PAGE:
However, that leaves February, for which I've got an SHO clone planned. No special date for that one, just whichever comes along and feels right. Sure, I could be cheesy and do it on Valentine's Day, but that's not really necessary. I'll just wait and see which day feels the best to get it done. January 2020 was when I started and while I don't count every single Bazz Fuss I built back then, I do count the first one. I built a handful, so January is fine for builds even if I don't count them all.

In 2024, apart from February, I have a handful of circuits that I plan to build. The updated list is: the SHO for February, a Univox compressor clone, a Way Huge Overrated Special clone, Cornish SS2 and CC1 clones, a Menatone Blue Collar clone, and now a Timmy V1 clone. I've wanted to build a Timmy for a while, but which one and why was always the reason I decided against it. Instead I built a Greer Lightspeed clone, fucking loved it, and now I figure you can't have too much of a good thing. Por que no los dos!?

While testing the Screaming Tree clone I found the test box I've been using has an issue with the power input, and at first the circuit sounded like it was broken, and sputtery. I'm wondering if that's partially why the Em-Drive clone sounded a bit off. I'll have to investigate further in the future. All that really matters is they're done and in the books. So from myself here at Sam's Asylum, take care of yourselves! Enjoy your holiday(s), and I'll keep writing as long as you keep reading.

Wednesday, December 20, 2023

Nostalgia Is a Hell of a Drug Part 5: The Snakeskin Siren SLO-100

When I was very young my brother either left the house of his own free will, or was kicked out. It depends on who you ask as to which version you'll end up getting. Regardless, this all happened long before he and I could form any type of sibling bond, or rivalry. As my teenage years started to set in I chose to hang out with him as often as I possibly could. At a certain point I decided to ask him to teach me guitar, which I knew was one of his favorite hobbies. I figured it would bring us closer together, give us more reason to hang out, more chances to bond and maybe I would learn a valuable skill to use at an older age. This skill, of course, still hasn't paid off all these years later. I am glad though that we both took those chances to hang out with each other, and all the times we went out scouring pawn stores and guitar stores looking for gear, although it rarely yielded much other than memories.

There is one time that still sticks out in my mind above all the rest. We made a visit to the local Guitard Center (No, I didn't misspell that), as we had many times before. The first thing we both noticed when we walked in was a snakeskin Soldano SLO-100 sitting right in the middle of the room. Neither of us knew if it was just coming in, or sold and just going out, but it stuck out like a beacon. My brother asked a sales man to demo the amp and let me tell you, even though almost 30 years have passed since then the impression that amp left on me has yet to tarnish. It was loud, raw, but articulate and sounded absolutely amazing. Sadly, it was also very, very expensive! So, what do we do when I can't afford something? No! We don't steal, you bunch of heathens! We create something similar to the best of our ability!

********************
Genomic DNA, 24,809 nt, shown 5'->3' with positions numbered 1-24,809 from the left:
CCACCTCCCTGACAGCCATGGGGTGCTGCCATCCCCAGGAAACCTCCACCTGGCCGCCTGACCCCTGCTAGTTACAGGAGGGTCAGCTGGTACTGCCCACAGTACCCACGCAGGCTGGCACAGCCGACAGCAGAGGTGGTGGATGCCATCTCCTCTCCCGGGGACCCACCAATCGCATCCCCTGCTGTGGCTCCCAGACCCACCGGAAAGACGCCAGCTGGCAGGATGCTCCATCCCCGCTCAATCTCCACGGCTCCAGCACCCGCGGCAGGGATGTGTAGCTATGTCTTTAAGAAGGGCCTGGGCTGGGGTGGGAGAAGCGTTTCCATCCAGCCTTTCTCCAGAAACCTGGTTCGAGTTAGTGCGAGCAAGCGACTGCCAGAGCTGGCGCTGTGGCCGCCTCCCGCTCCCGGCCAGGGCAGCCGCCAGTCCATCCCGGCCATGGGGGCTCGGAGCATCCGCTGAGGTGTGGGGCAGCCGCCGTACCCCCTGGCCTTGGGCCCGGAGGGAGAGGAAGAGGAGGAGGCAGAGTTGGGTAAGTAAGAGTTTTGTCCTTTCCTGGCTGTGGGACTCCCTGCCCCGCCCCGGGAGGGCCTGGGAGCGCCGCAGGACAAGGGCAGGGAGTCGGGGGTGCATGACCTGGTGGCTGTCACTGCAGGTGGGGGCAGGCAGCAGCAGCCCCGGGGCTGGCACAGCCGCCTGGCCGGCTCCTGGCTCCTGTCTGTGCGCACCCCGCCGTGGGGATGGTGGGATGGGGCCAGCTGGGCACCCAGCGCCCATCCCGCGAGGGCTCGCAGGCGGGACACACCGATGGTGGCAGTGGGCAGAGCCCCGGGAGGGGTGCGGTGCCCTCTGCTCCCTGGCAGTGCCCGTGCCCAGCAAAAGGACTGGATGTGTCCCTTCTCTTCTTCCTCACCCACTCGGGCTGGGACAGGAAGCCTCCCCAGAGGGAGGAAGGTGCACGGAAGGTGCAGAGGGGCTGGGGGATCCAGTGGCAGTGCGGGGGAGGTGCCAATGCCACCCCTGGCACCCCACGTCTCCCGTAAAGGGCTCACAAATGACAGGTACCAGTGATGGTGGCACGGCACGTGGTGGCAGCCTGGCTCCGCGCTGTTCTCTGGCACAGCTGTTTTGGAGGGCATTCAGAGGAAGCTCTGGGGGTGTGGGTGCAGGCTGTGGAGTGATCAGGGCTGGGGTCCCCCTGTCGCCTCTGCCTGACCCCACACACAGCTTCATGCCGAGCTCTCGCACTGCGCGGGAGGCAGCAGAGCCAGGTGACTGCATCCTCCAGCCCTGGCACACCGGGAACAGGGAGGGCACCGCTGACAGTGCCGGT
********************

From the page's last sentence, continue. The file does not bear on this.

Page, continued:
I chose to look for a pedal that emulates the Soldano SLO-100 so that I could build my own. I found a few pedals that claim to sound like an SLO-100, but most of them don't have layouts (as of the writing of this entry), so they're not an option. The closest thing I could find was tagboard effects' Modern SLO 100 which I did build. Currently it's been tested and functions, but it still needs a bit of tweaking. I chose the resistor method over the trim pot version, because I'm quite possibly an idiot. Also because I've not been a fan of trim pots since building my ROG Umble clone, The Humble. After using the resistor method I've learned no matter what my stances used to be on trim pots, they are very, very, very, very, very, very useful, compared to trying to nail down the correct resistor values. Too late now, but I'm sure I'll get that sound someday.

Sunday, December 17, 2023

Chasing Greeny

As a fan of Gary Moore you can't think of him without also thinking of at least one of his legendary '59 Gibson Les Pauls. Much like I did with my YJM strat on a budget, I've been chasing my own version of a Greeny Les Paul. I reluctantly admit it took me far too long to realize why it was called Greeny. I knew bits and pieces of how Gary acquired the guitar, and how the guitar came to sound the way it does, but for some reason it just never sunk into my thick head to research and appreciate Peter Green's role in the guitar's life. Selective learning, I guess. Now that I know the lineage of the guitar, I appreciate Peter Green much more, as well as the guitar itself. It's new owner, however? Meh. *slips on wah pedal and falls over crying*